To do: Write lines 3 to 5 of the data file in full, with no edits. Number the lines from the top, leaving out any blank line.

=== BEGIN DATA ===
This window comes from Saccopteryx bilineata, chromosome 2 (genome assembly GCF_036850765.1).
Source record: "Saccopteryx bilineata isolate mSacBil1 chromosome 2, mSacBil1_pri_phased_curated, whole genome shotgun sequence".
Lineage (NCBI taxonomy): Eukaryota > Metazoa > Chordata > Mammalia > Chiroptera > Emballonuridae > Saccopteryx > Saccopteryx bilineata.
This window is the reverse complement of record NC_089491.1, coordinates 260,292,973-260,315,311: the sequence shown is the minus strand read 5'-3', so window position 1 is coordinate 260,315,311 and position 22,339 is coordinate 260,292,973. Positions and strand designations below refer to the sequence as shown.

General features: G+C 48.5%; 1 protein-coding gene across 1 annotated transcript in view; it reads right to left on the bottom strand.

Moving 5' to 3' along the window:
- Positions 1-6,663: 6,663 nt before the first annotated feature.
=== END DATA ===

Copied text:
Lineage (NCBI taxonomy): Eukaryota > Metazoa > Chordata > Mammalia > Chiroptera > Emballonuridae > Saccopteryx > Saccopteryx bilineata.
This window is the reverse complement of record NC_089491.1, coordinates 260,292,973-260,315,311: the sequence shown is the minus strand read 5'-3', so window position 1 is coordinate 260,315,311 and position 22,339 is coordinate 260,292,973. Positions and strand designations below refer to the sequence as shown.

General features: G+C 48.5%; 1 protein-coding gene across 1 annotated transcript in view; it reads right to left on the bottom strand.